About 15 million doses of Johnson & Johnson’s one-shot COVID-19 vaccine have been lost after a mix-up at a Baltimore manufacturing plant, the New York Times reported Wednesday night.
The plant, run by Emergent BioSolutions, is tasked with manufacturing two COVID-19 vaccines, the Times reported. Workers at the plant conflated ingredients of the vaccines, ruining the doses, the newspaper reported.
The mix-up does not affect Johnson & Johnson doses currently being delivered and used nationwide, since those those were developed in the Netherlands, according to the Times.
Johnson & Johnson identified the spoiled batch of doses through its quality control process, the company said in a statement on its website. The site is “not yet authorized to manufacture drug substance for our COVID-19 vaccine,” and added, “This batch was never advanced to the filling and finishing stages of our manufacturing process.”
In its statement, Johnson & Johnson said it remained on track to deliver “an additional 24 million single-shot vaccine doses through April.”
Also in the news:
► French President Emmanuel Macron announced a three-week nationwide school closure and a month-long domestic travel ban. In a televised address to the nation Wednesday night, Macron said efforts are needed as “the epidemic is accelerating.”
►Chicago announced the opening of a new vaccination site for union workers eligible for the shot under current restrictions.
►The U.S. reported that half of all seniors have now been vaccinated. “Vaccination milestone,” tweeted Andy Slavitt, White House senior COVID-19 adviser. “50% of all seniors have now been fully vaccinated.”
►MGM Resorts International is bringing the coronavirus vaccine to employees at its casinos on the Las Vegas Strip.
►A coronavirus variant first identified in Britain has been found on the Navajo Nation.
📈 Today’s numbers: The U.S. has over 30.4 million confirmed coronavirus cases and more than 551,800 deaths, according to Johns Hopkins University data. The global totals: 128.6 million cases and 2.8 million deaths. More than 189.45 million vaccine doses have been distributed in the U.S. and 147.6 million have been administered, according to the CDC.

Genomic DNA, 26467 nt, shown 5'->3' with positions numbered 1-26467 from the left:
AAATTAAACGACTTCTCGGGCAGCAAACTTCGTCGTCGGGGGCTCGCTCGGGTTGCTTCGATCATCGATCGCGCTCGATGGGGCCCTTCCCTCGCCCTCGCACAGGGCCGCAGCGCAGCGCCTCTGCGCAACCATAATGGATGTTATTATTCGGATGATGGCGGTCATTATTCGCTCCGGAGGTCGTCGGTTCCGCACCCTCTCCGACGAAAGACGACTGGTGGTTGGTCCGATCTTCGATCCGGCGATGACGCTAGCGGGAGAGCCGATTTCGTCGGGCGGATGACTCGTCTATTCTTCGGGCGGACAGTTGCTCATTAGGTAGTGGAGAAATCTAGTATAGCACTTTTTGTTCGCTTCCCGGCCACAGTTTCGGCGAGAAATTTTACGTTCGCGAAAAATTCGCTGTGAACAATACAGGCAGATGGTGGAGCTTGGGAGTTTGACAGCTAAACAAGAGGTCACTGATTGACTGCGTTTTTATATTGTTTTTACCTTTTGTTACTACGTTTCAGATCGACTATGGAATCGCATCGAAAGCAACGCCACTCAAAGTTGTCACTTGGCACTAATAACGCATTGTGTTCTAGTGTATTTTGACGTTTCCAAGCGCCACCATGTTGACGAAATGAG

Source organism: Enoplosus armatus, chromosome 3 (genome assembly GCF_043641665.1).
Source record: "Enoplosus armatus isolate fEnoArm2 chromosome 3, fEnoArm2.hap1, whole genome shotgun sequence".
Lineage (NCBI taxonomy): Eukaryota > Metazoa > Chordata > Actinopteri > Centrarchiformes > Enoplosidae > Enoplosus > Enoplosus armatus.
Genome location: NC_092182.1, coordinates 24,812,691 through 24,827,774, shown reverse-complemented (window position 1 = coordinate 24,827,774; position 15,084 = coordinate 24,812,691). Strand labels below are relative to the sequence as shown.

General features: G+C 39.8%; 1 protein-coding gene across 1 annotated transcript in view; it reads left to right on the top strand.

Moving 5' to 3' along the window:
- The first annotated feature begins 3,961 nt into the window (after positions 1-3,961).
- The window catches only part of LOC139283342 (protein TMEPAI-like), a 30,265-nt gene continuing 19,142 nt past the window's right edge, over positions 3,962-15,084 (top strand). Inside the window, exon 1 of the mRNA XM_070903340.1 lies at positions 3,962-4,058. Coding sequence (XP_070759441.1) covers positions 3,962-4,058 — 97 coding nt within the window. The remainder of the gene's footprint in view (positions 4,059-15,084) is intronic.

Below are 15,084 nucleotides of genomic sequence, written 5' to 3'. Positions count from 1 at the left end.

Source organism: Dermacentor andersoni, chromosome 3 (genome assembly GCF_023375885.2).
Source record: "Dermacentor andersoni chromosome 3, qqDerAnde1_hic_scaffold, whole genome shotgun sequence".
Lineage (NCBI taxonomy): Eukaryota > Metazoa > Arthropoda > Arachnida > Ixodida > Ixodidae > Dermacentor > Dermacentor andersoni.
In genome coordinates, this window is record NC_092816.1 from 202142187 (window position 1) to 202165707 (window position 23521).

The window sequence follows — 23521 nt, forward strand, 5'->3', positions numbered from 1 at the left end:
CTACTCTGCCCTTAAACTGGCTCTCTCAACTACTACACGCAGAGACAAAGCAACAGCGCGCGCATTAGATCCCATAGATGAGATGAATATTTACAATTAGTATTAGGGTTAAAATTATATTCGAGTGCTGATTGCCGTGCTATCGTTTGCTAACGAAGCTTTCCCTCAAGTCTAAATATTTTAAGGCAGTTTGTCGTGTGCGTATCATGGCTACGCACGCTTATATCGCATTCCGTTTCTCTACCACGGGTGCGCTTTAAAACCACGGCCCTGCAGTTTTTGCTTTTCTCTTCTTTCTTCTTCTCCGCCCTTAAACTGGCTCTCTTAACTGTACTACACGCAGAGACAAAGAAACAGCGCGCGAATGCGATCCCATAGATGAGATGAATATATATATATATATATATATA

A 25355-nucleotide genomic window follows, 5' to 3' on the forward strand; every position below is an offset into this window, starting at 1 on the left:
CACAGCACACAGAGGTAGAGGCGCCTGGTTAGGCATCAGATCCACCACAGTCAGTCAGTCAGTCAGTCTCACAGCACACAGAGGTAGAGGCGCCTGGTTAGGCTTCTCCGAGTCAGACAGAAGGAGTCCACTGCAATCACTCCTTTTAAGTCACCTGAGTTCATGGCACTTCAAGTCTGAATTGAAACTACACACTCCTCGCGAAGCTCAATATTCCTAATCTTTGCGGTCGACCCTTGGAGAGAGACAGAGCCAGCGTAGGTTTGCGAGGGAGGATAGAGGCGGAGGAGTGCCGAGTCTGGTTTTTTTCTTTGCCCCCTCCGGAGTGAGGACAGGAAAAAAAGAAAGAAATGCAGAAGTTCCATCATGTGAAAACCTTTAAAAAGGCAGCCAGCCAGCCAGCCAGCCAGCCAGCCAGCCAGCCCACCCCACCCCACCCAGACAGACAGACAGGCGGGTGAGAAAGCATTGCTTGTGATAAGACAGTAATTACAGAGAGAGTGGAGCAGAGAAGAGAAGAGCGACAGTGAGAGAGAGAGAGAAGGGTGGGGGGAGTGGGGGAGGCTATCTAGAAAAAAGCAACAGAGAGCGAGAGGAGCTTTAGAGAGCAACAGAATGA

📘 What we’re reading: Those who experimented with gender identity behind masks and screens during the pandemic may soon be returning to the workplace as the rollout of vaccines ramps up and businesses reopen. But will workplaces be ready to provide a tolerant, safe environment for employees who now identify differently? Read the full story.
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Wisconsin Supreme Court throws out mask mandate
The Wisconsin Supreme Court on Wednesday blocked Democratic Gov. Tony Evers from issuing public health emergency orders to mandate face masks without the approval of the Republican-controlled state Legislature.
In a 4-3 decision, conservative justices in the majority also declared the current statewide mask mandate invalid and ruled Evers exceeded his authority in issuing multiple emergency declarations during the pandemic. Evers used the emergency orders to require face coverings be worn indoors statewide after lawmakers opted not to.
“The question in this case is not whether the governor acted wisely; it is whether he acted lawfully. We conclude he did not,” said Justice Brian Hagedorn, writing for the conservative majority.
President Joe Biden this week urged governors to reimpose mask mandates as the U.S. once again faces increasing daily totals for infections and hospitalizations. On Tuesday, Arkansas Gov. Asa Hutchinson, a Republican, lifted the statewide mask mandate and Wyoming Gov. Gov. Mark Gordon said he won’t reinstate a mask order lifted two weeks ago.